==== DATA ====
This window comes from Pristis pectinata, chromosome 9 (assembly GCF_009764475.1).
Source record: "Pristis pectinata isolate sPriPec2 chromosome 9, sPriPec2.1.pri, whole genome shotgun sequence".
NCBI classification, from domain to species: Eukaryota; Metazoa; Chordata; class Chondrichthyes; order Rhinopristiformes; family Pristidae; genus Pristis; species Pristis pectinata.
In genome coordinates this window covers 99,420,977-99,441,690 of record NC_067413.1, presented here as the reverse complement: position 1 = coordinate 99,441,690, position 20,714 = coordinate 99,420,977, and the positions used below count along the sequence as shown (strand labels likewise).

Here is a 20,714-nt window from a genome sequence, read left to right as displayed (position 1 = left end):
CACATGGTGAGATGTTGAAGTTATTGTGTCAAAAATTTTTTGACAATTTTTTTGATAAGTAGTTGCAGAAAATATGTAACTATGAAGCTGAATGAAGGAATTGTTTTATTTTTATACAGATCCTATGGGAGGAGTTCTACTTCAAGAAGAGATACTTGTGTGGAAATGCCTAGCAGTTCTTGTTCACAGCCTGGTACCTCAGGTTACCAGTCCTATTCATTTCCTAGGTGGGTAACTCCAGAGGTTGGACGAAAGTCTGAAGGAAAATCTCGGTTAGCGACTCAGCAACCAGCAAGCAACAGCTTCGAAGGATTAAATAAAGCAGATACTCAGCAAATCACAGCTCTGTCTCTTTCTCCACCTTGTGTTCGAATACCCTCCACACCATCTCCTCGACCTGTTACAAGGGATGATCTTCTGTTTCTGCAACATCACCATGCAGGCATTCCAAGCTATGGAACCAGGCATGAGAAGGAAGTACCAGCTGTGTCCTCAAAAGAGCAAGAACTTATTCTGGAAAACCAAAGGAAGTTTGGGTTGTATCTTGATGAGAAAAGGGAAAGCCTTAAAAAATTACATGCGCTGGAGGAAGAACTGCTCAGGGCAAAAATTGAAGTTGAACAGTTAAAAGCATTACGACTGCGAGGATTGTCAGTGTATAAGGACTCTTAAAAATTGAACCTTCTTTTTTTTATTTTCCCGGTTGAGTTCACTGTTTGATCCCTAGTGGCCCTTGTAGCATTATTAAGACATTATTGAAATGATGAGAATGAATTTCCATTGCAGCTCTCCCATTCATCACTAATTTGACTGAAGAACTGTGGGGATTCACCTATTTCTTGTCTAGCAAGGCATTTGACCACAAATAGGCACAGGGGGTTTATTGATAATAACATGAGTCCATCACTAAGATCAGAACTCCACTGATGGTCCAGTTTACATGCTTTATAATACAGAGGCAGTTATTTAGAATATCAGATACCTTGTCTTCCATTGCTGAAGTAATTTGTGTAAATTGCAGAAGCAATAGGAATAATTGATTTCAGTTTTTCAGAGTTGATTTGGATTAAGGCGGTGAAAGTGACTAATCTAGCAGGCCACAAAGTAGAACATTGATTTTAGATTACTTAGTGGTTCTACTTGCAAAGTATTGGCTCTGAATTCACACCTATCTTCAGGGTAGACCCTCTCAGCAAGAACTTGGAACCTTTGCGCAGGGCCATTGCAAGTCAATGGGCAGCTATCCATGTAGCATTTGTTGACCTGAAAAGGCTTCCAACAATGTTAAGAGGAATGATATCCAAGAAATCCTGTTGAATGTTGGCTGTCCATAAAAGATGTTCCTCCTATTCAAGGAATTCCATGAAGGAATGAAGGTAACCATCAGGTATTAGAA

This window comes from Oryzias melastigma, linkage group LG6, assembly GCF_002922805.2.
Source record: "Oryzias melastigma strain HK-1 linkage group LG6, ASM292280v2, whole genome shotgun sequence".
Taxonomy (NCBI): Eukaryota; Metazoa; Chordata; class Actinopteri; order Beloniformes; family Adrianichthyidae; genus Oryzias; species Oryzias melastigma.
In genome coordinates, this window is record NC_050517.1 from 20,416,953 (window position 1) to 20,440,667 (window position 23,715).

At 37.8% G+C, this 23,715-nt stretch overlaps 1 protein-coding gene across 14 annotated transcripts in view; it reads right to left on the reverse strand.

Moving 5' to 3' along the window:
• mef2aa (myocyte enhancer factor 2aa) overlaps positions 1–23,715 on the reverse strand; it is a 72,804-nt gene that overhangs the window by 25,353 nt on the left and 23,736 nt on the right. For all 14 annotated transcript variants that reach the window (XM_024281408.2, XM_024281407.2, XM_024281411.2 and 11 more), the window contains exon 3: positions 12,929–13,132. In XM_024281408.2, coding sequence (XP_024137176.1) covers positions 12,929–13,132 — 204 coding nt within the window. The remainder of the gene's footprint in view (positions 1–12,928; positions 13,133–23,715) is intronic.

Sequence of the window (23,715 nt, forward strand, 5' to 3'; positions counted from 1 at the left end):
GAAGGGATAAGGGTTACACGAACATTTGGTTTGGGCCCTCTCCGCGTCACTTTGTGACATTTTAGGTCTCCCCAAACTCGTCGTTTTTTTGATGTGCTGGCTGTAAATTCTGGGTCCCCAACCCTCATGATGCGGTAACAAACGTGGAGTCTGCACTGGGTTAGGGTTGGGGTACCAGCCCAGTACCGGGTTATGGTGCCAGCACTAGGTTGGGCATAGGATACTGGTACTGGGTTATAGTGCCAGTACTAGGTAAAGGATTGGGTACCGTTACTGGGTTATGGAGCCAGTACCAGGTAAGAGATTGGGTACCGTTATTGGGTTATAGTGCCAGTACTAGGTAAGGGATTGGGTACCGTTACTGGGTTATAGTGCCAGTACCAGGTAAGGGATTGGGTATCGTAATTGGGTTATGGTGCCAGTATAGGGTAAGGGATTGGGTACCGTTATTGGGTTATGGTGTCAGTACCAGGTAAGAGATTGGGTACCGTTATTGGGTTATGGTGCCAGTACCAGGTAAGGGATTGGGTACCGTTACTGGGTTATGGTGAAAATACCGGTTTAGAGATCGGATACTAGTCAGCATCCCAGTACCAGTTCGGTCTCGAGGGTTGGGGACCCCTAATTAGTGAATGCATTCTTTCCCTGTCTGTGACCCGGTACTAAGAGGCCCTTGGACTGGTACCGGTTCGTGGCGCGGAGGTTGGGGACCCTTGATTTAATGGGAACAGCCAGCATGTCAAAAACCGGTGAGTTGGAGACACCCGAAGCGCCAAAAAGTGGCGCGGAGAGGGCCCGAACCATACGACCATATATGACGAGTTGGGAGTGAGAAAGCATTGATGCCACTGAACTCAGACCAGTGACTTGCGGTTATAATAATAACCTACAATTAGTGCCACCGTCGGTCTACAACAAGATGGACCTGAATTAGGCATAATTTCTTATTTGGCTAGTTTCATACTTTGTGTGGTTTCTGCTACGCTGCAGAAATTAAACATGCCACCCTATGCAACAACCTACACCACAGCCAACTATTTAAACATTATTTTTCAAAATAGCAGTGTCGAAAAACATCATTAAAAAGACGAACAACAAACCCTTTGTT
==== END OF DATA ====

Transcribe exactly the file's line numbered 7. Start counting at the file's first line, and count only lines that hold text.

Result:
This window comes from Oryzias melastigma, linkage group LG6, assembly GCF_002922805.2.